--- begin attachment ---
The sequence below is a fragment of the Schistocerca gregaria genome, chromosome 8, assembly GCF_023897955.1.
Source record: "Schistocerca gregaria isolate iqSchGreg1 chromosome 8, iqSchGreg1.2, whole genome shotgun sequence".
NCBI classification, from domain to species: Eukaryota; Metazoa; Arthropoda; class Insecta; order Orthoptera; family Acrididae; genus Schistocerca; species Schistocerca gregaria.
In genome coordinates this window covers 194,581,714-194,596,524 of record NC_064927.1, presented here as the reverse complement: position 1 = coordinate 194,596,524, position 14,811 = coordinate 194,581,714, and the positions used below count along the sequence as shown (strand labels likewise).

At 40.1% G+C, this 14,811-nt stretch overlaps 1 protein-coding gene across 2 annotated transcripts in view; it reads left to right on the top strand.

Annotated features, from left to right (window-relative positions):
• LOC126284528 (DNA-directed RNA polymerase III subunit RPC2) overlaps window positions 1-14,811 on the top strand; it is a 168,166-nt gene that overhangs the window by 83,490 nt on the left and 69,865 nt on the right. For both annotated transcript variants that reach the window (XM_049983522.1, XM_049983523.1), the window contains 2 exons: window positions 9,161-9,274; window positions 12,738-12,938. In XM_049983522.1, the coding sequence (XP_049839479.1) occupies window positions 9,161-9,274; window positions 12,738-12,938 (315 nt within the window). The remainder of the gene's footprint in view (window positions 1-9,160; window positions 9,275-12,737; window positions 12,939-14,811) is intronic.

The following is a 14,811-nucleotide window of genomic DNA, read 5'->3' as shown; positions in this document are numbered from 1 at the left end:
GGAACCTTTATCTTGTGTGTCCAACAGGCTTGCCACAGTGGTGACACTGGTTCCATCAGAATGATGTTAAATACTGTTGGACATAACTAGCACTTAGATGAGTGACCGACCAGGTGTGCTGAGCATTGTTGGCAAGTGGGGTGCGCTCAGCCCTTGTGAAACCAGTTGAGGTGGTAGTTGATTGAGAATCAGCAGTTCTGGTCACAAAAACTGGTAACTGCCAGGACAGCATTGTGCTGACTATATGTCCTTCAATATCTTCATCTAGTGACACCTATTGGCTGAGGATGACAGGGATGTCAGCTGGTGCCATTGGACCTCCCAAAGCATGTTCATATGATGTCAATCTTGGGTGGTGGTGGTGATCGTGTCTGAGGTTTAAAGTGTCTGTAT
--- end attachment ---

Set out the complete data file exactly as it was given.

The sequence below is a fragment of the Schistocerca gregaria genome, chromosome 8, assembly GCF_023897955.1.
Source record: "Schistocerca gregaria isolate iqSchGreg1 chromosome 8, iqSchGreg1.2, whole genome shotgun sequence".
NCBI classification, from domain to species: Eukaryota; Metazoa; Arthropoda; class Insecta; order Orthoptera; family Acrididae; genus Schistocerca; species Schistocerca gregaria.
In genome coordinates this window covers 194,581,714-194,596,524 of record NC_064927.1, presented here as the reverse complement: position 1 = coordinate 194,596,524, position 14,811 = coordinate 194,581,714, and the positions used below count along the sequence as shown (strand labels likewise).

At 40.1% G+C, this 14,811-nt stretch overlaps 1 protein-coding gene across 2 annotated transcripts in view; it reads left to right on the top strand.

Annotated features, from left to right (window-relative positions):
• LOC126284528 (DNA-directed RNA polymerase III subunit RPC2) overlaps window positions 1-14,811 on the top strand; it is a 168,166-nt gene that overhangs the window by 83,490 nt on the left and 69,865 nt on the right. For both annotated transcript variants that reach the window (XM_049983522.1, XM_049983523.1), the window contains 2 exons: window positions 9,161-9,274; window positions 12,738-12,938. In XM_049983522.1, the coding sequence (XP_049839479.1) occupies window positions 9,161-9,274; window positions 12,738-12,938 (315 nt within the window). The remainder of the gene's footprint in view (window positions 1-9,160; window positions 9,275-12,737; window positions 12,939-14,811) is intronic.

The following is a 14,811-nucleotide window of genomic DNA, read 5'->3' as shown; positions in this document are numbered from 1 at the left end:
GGAACCTTTATCTTGTGTGTCCAACAGGCTTGCCACAGTGGTGACACTGGTTCCATCAGAATGATGTTAAATACTGTTGGACATAACTAGCACTTAGATGAGTGACCGACCAGGTGTGCTGAGCATTGTTGGCAAGTGGGGTGCGCTCAGCCCTTGTGAAACCAGTTGAGGTGGTAGTTGATTGAGAATCAGCAGTTCTGGTCACAAAAACTGGTAACTGCCAGGACAGCATTGTGCTGACTATATGTCCTTCAATATCTTCATCTAGTGACACCTATTGGCTGAGGATGACAGGGATGTCAGCTGGTGCCATTGGACCTCCCAAAGCATGTTCATATGATGTCAATCTTGGGTGGTGGTGGTGATCGTGTCTGAGGTTTAAAGTGTCTGTAT